Baseline Albumin-Bilirubin (ALBI) Score in Western Patients With Hepatocellular Carcinoma Treated With Stereotactic Body Radiation Therapy (SBRT).

Int J Radiat Oncol Biol Phys 2018 07 12;101(4):900-909. Epub 2018 Apr 12.

Department of Radiation Oncology, University of Toronto, Toronto, Ontario, Canada; Radiation Medicine Program, Princess Margaret Cancer Centre, University Health Network, Toronto, Ontario, Canada. Electronic address:

Purpose: To assess the baseline albumin-bilirubin (ALBI) score as a predictor of toxicity and survival in a prospective cohort of Western patients with hepatocellular carcinoma (HCC) treated with stereotactic body radiation therapy (SBRT) in 2 prospective trials.

Methods And Materials: The study included 102 patients with Child-Pugh class A liver disease who received 6-fraction SBRT for HCC. Univariate and multivariable logistic regression investigated factors associated with toxicity, defined as an increase in Child-Pugh score ≥ 2 within 3 months of SBRT. Univariate and multivariable Cox regression analyses investigated factors predictive of overall survival (OS). The ALBI score was analyzed as a continuous and binary variable in separate analyses.

Results: On multivariable analysis of toxicity, including the ALBI score as a continuous variable, the ALBI score (odds ratio [OR] per 0.1-unit increase, 1.51; 95% confidence interval [CI] 1.23-1.85; P = .00074), mean liver dose (OR, 1.31; 95% CI 1.02-1.68; P = .036), and dose received by 800 cm of normal liver (OR, 1.10; 95% CI 1.01-1.20; P = .028) were significant. When the ALBI score was included as a dichotomous variable, the ALBI grade remained a significant predictor of toxicity (OR, 7.44; 95% CI 2.34-23.70; P = .00069). On multivariable analysis of OS, including the ALBI score as a continuous variable, the ALBI score (hazard ratio [HR] per 0.1-unit increase, 1.09; 95% CI 1.03-1.17; P = .004), tumor thrombus (HR, 1.94; 95% CI 1.23-3.07; P = .004), and treatment in trial 1 versus trial 2 (HR, 1.92; 95% CI 1.23-3.03; P = .004) were significant. Similarly, when the ALBI score was included as a binary variable, the ALBI grade, tumor thrombus, and trial were significant predictors of OS. When the ALBI score was considered, the Child-Pugh score (A6 vs A5) was not significant in multivariable models analyzing toxicity or survival. Concordance statistics indicated models containing the ALBI score were superior to those containing the Child-Pugh score.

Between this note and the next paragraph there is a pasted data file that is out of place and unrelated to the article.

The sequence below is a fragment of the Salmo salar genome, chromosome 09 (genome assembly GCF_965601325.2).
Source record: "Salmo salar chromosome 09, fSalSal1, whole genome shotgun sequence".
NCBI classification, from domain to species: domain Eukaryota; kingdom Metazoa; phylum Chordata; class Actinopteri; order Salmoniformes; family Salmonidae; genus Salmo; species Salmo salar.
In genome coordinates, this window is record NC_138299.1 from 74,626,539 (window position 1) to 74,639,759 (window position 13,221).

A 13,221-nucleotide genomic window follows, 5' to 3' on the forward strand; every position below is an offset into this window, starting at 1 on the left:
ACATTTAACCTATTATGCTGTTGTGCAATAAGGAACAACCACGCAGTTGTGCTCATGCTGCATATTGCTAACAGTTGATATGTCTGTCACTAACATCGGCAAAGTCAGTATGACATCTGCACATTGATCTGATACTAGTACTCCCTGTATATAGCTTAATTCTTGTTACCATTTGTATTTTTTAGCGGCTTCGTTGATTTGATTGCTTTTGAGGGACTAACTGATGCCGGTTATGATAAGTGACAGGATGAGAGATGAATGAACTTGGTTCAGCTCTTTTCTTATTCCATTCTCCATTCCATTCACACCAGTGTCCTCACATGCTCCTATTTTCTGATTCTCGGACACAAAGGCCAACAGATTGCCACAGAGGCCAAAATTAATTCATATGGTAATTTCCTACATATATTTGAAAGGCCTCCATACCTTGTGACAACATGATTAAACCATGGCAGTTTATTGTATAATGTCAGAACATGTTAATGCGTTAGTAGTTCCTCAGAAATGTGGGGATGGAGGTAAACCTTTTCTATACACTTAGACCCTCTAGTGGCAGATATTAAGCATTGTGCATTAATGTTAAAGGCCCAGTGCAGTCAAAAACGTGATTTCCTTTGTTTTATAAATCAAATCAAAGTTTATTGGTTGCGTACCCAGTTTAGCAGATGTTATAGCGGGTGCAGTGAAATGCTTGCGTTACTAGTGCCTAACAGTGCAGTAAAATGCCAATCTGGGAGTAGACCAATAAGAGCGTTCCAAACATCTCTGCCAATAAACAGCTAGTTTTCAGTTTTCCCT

Conclusions: The baseline ALBI score was more discriminating than the Child-Pugh score in predicting OS and toxicity in patients with Child-Pugh class A liver disease. The ALBI score should be used as a factor for stratification in future HCC SBRT trials.

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http://dx.doi.org/10.1016/j.ijrobp.2018.04.011DOI Listing
July 2018

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